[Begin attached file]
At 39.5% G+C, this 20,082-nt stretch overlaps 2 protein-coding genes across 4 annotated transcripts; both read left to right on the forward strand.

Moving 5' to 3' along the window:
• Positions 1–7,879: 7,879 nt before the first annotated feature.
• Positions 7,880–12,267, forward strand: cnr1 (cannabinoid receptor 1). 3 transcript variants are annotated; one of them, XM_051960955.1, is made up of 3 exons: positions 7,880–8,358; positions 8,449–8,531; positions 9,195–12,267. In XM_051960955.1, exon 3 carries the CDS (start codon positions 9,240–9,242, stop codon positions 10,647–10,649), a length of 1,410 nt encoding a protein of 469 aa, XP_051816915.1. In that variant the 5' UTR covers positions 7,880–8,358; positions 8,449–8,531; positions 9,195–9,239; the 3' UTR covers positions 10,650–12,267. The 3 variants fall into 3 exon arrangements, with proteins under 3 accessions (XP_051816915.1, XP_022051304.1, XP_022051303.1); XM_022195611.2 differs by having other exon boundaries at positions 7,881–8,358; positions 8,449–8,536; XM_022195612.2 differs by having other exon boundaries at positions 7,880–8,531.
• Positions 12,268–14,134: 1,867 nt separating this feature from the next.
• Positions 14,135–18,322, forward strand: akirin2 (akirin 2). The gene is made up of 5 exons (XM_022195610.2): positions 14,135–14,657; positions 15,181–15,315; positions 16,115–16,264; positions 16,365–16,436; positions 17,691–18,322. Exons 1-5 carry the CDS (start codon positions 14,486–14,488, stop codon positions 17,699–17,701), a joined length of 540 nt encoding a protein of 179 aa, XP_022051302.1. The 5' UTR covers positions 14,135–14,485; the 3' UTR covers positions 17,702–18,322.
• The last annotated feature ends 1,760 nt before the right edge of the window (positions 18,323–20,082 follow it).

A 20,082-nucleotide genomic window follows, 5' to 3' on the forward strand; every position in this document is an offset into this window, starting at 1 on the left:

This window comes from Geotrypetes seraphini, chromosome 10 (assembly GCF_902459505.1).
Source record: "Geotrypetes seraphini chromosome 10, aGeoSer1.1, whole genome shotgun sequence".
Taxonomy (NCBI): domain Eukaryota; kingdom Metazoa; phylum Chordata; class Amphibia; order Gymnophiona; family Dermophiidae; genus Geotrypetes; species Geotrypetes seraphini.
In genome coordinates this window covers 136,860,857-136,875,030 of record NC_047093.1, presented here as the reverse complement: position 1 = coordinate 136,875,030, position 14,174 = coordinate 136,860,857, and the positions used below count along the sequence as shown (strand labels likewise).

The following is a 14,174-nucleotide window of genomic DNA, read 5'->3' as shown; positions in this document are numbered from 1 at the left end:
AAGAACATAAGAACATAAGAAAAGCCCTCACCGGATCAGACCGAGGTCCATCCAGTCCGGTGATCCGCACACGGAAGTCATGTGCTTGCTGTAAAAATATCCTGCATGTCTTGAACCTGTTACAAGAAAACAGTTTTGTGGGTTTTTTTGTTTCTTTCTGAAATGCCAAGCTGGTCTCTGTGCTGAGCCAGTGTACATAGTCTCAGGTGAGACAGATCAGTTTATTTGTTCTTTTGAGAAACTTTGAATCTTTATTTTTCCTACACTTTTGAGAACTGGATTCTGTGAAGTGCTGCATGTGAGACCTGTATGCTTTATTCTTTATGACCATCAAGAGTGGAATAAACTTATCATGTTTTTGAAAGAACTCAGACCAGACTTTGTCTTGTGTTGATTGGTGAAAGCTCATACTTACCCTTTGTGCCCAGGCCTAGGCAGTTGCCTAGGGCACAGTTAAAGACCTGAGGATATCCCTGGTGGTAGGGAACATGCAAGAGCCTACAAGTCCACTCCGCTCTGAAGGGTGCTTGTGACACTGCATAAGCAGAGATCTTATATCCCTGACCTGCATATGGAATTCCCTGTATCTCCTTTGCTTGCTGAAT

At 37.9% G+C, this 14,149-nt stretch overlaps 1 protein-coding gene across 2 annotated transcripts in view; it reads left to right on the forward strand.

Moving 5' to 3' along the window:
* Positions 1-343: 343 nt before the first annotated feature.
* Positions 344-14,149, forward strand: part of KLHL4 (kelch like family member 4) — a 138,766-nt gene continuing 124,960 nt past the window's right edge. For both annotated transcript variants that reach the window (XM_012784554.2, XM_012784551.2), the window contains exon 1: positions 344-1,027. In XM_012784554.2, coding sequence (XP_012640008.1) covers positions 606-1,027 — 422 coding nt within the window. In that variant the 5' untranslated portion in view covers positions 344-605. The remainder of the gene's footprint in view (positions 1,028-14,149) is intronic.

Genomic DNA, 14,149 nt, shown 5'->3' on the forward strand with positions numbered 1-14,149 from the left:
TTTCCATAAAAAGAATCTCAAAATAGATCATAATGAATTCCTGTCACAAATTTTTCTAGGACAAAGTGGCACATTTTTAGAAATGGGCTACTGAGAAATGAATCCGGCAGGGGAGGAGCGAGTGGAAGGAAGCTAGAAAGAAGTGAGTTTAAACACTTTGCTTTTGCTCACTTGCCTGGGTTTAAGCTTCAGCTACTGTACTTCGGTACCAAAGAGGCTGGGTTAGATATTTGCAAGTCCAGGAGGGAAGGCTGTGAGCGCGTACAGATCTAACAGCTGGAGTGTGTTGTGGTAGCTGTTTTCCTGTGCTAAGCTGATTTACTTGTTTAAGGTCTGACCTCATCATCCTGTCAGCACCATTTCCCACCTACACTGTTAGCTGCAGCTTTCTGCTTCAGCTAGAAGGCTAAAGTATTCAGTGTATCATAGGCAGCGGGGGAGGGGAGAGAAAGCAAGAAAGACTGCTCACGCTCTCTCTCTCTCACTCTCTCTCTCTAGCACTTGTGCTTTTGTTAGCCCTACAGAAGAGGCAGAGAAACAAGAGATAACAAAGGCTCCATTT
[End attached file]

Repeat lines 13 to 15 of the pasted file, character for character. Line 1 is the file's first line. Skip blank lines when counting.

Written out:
The following is a 14,174-nucleotide window of genomic DNA, read 5'->3' as shown; positions in this document are numbered from 1 at the left end:
AAGAACATAAGAACATAAGAAAAGCCCTCACCGGATCAGACCGAGGTCCATCCAGTCCGGTGATCCGCACACGGAAGTCATGTGCTTGCTGTAAAAATATCCTGCATGTCTTGAACCTGTTACAAGAAAACAGTTTTGTGGGTTTTTTTGTTTCTTTCTGAAATGCCAAGCTGGTCTCTGTGCTGAGCCAGTGTACATAGTCTCAGGTGAGACAGATCAGTTTATTTGTTCTTTTGAGAAACTTTGAATCTTTATTTTTCCTACACTTTTGAGAACTGGATTCTGTGAAGTGCTGCATGTGAGACCTGTATGCTTTATTCTTTATGACCATCAAGAGTGGAATAAACTTATCATGTTTTTGAAAGAACTCAGACCAGACTTTGTCTTGTGTTGATTGGTGAAAGCTCATACTTACCCTTTGTGCCCAGGCCTAGGCAGTTGCCTAGGGCACAGTTAAAGACCTGAGGATATCCCTGGTGGTAGGGAACATGCAAGAGCCTACAAGTCCACTCCGCTCTGAAGGGTGCTTGTGACACTGCATAAGCAGAGATCTTATATCCCTGACCTGCATATGGAATTCCCTGTATCTCCTTTGCTTGCTGAAT

At 37.9% G+C, this 14,149-nt stretch overlaps 1 protein-coding gene across 2 annotated transcripts in view; it reads left to right on the forward strand.